If you ever happen to be in the sleepy little town of Petaluma, California just North of San Francisco and the Golden Gate Bridge then keep your eyes out for a small grey house with a sign outside that says TWiT Cottage. GeekBeat.TV is a part of a greater tech and gadget podcasting / new media space and one of the oldest podcasts in that space is TWiT (This Week in Tech) which is over 5 years old. Cali has been a guest on TWiT numerous times, including this last week (TWiT 258). The TWiT Cottage in Petaluma is the world headquarters for an experiment in new media that is still unfolding. Leo Laporte is the main personality behind what is now a network of shows being produced in this unlikely studio.
The differences between old media and new media are pretty obvious when you visit the cottage. Anyone can email Leo’s sister Eva to ask to attend a show taping (email@example.com). There are no tickets, no security guard at the gate like in the movies, no gate for that matter, and what passes for a green room is a covered porch with free wi-fi, a chess set and a wine fridge. The Cottage is decorated in “Early American Tech” with magazine ads for the Apple Lisa, Microsoft Multiplan and Wang Computers. These ads document how far technology has come since Leo has been reporting on it. It has progressed to the point that the equipment necessary to create a world-wide audience of technophiles can now fit in a small studio and an old kitchen closet.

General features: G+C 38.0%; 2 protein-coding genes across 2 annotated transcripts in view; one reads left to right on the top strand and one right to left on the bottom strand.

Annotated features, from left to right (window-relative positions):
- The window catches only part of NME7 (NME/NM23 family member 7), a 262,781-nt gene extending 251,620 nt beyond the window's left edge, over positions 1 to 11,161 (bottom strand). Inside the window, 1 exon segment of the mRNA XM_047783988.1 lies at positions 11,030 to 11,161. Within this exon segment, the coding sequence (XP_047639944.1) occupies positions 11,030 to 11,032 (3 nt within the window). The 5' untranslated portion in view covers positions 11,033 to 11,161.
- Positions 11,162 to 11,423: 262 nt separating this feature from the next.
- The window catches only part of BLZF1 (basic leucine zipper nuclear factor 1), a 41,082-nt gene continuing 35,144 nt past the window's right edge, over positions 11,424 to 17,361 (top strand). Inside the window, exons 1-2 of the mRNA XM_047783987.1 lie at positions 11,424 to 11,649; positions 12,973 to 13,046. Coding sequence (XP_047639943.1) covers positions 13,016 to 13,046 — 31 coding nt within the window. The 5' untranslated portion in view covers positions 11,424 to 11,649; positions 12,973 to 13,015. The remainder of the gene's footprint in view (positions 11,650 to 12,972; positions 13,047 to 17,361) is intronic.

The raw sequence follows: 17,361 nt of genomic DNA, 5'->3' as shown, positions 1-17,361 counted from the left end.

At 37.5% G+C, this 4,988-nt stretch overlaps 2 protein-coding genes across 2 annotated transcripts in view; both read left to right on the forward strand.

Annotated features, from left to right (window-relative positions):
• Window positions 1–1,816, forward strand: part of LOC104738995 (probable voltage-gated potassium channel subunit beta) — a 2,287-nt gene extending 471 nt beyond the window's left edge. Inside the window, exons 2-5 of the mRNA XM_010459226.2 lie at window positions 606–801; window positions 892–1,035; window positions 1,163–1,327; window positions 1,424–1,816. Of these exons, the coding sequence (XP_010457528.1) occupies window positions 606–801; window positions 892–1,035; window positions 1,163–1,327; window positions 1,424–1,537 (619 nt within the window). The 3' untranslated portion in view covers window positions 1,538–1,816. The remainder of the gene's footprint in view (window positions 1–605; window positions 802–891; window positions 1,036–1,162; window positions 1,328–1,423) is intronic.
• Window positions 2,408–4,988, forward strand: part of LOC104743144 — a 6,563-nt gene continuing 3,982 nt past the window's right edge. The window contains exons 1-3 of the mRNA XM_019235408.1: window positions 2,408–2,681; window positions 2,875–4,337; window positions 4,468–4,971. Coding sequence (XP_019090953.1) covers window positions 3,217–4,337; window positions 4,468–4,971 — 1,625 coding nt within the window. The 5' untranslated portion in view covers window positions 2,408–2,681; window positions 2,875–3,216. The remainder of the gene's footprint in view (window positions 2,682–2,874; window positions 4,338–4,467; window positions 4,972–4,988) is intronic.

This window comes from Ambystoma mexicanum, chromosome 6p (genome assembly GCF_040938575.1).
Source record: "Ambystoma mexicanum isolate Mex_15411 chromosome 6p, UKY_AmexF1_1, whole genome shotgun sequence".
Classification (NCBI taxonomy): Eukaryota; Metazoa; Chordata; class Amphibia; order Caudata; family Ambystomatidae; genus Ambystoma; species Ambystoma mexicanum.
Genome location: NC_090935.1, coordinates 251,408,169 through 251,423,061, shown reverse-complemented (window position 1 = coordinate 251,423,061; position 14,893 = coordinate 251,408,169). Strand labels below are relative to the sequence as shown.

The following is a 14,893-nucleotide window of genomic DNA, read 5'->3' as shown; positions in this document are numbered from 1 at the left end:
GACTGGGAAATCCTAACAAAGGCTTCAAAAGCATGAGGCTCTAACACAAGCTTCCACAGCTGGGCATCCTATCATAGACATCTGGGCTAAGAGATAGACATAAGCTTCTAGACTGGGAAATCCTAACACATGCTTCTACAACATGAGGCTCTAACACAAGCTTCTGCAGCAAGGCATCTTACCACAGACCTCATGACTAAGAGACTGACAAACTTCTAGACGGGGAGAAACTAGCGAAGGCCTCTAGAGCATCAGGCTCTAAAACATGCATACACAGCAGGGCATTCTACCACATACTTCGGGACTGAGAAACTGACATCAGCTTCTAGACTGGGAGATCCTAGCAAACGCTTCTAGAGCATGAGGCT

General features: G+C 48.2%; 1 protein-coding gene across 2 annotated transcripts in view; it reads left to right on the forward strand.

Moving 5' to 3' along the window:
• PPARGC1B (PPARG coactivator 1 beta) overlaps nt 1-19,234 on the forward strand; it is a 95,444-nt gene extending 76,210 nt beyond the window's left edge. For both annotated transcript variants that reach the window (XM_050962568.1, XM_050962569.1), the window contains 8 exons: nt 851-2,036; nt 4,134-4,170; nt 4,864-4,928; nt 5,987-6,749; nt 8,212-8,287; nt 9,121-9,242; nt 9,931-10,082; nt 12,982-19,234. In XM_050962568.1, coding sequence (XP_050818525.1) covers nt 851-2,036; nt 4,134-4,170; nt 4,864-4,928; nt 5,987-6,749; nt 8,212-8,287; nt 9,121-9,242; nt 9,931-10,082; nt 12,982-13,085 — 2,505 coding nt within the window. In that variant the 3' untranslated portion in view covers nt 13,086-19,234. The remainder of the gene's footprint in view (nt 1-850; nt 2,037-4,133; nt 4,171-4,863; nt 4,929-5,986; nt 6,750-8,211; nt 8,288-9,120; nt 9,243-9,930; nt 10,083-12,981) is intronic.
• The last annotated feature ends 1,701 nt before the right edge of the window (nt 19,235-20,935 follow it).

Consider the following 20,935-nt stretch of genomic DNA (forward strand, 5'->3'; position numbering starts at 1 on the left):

The cottage has two floors with Leo’s office, and editing room and another office upstairs and an office, kitchen and the main studio downstairs. When there are 4 people in the studio as there were Monday for the live streaming of Tech News Today then there is barely room in the studio for one more chair off camera for a “studio audience”. But within that cramped space are at least six video cameras, 4 microphones, a tricaster, at least 8 flat screens, and more computer power than it took to put men on the moon.
The cottage is a historic building. It was constructed in 1912 originally as the Cavanagh Cottage by a lumber baron John W. Cavanagh who arrived in town in 1867. The Cavanagh Lumber Company went out of business in the 1970s, which means it had a run of more than 100 years. Cavanagh’s old cottage is now part of a larger experiment in media. The TWiT network is not even close to that longevity in “internet years”, but if this new media experiment works out perhaps this little cottage will have one more claim to fame.
If you can’t get to Petaluma then you can take a video tour of the cottage.